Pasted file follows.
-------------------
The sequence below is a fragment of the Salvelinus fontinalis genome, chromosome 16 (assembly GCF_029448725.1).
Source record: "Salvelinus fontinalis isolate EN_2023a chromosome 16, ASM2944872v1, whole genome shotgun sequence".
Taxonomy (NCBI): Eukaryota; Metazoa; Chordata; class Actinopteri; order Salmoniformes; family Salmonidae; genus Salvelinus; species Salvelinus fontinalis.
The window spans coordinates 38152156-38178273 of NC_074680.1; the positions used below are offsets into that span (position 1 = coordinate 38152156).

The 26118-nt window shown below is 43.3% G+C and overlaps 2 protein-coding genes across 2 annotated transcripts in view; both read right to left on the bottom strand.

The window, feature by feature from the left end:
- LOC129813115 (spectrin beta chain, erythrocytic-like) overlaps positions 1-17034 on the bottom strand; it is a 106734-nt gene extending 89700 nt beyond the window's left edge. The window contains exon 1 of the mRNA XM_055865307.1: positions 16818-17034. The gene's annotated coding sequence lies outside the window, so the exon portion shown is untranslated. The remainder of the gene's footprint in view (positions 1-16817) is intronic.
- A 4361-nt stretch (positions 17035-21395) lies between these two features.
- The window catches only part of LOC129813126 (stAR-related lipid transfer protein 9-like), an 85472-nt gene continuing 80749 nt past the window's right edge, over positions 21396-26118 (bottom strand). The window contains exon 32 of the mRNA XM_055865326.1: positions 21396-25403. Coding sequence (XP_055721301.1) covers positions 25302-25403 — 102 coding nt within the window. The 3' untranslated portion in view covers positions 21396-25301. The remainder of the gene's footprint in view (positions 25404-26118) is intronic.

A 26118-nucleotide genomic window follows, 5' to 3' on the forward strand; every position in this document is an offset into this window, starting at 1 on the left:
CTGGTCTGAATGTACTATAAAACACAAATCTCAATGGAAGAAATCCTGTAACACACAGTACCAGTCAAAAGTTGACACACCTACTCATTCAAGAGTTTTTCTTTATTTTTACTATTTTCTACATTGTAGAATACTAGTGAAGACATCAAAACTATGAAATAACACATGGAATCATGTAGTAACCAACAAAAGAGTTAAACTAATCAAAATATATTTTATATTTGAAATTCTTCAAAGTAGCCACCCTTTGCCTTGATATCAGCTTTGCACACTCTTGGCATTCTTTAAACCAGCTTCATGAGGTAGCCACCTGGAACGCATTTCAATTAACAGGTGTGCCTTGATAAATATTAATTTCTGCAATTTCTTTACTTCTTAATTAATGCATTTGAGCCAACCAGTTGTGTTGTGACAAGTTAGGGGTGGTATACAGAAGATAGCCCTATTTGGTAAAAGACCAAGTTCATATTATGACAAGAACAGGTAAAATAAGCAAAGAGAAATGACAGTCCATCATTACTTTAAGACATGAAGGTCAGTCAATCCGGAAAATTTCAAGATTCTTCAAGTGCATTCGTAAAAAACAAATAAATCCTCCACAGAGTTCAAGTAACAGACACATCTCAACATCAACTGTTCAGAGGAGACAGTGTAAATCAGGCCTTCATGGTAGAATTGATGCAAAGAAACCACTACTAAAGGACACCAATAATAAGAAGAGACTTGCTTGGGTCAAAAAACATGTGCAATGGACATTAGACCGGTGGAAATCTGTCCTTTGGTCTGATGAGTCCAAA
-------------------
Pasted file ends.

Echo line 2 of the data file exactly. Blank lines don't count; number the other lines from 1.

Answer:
Source record: "Salvelinus fontinalis isolate EN_2023a chromosome 16, ASM2944872v1, whole genome shotgun sequence".